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Economic Commentary

The Energy Tax: Who Pays?

In his State of the Union address, President Clinton called for a broad-based energy tax to help reduce the federal budget deficit. The tax is expected to generate $21.1 billion in 1997 when it is fully phased in — one-quarter of all new revenue in the overall budget package. However, the motivation of the tax is not solely revenue generation. The administration’s favoring of an energy tax over other potential revenue sources is clearly rooted in its desire to further the social goals of protecting the environment, conserving energy, and reducing our dependence on foreign oil. In addition, the Treasury Department indicated that the tax had to be structured so that it would be borne “fairly and equitably across the country.”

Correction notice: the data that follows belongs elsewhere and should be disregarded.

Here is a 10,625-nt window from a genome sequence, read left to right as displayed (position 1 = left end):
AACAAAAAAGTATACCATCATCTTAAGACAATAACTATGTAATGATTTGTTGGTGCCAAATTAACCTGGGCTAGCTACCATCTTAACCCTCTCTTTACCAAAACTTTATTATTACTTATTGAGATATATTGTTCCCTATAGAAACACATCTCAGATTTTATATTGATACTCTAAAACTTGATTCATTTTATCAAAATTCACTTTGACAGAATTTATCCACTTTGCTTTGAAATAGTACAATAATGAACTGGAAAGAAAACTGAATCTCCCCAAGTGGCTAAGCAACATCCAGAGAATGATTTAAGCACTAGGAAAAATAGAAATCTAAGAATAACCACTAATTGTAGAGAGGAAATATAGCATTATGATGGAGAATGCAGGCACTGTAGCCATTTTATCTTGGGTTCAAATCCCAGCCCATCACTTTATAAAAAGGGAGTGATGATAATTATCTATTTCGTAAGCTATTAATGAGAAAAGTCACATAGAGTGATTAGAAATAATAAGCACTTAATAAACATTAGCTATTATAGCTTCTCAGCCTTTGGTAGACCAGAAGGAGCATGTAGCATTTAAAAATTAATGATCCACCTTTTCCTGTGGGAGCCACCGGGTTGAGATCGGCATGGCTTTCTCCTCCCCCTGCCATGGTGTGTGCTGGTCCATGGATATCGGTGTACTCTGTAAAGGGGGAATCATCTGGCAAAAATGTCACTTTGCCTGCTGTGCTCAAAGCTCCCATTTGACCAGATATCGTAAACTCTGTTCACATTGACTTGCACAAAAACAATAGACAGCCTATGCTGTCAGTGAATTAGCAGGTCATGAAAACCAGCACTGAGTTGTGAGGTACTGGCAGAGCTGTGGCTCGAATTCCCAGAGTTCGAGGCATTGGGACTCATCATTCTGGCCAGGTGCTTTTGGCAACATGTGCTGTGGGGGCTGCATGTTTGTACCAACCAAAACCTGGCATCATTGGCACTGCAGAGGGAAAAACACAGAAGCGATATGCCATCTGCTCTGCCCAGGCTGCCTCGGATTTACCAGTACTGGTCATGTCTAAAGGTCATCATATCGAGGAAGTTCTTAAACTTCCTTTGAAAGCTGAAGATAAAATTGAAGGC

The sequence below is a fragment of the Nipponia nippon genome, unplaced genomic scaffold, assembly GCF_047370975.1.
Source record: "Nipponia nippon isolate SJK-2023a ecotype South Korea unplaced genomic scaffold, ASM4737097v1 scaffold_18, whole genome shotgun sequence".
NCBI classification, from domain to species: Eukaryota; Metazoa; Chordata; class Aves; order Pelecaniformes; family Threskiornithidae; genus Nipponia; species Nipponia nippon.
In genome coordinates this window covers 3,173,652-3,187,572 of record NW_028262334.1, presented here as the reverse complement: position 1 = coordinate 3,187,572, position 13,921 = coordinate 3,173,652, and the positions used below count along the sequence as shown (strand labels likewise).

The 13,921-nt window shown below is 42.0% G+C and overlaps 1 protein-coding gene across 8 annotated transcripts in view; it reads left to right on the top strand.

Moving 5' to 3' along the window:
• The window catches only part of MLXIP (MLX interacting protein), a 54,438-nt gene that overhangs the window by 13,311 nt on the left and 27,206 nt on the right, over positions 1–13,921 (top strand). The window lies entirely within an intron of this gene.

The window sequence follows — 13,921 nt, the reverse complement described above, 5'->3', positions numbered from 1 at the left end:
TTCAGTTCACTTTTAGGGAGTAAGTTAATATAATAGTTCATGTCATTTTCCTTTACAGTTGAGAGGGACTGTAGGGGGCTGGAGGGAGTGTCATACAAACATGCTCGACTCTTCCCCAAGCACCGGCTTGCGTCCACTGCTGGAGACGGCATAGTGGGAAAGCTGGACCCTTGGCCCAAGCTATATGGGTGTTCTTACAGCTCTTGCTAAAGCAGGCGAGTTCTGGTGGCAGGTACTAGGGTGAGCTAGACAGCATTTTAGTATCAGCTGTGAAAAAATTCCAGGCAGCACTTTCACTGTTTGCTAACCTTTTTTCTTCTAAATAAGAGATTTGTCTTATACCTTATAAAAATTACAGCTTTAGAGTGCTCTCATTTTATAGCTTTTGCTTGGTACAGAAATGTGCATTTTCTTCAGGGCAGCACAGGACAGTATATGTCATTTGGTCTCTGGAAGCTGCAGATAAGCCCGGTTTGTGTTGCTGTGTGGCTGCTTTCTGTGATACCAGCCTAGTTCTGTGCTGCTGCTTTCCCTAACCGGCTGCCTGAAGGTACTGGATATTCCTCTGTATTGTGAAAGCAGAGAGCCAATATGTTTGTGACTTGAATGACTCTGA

The views authors express in Economic Commentary are theirs and not necessarily those of the Federal Reserve Bank of Cleveland or the Board of Governors of the Federal Reserve System. The series editor is Tasia Hane. This paper and its data are subject to revision; please visit for updates.

Suggested Citation

Schweitzer, Mark E., and Adam Werner. 1993. “The Energy Tax: Who Pays?” Federal Reserve Bank of Cleveland, Economic Commentary 5/1/1993.

This work by Federal Reserve Bank of Cleveland is licensed under Creative Commons Attribution-NonCommercial 4.0 International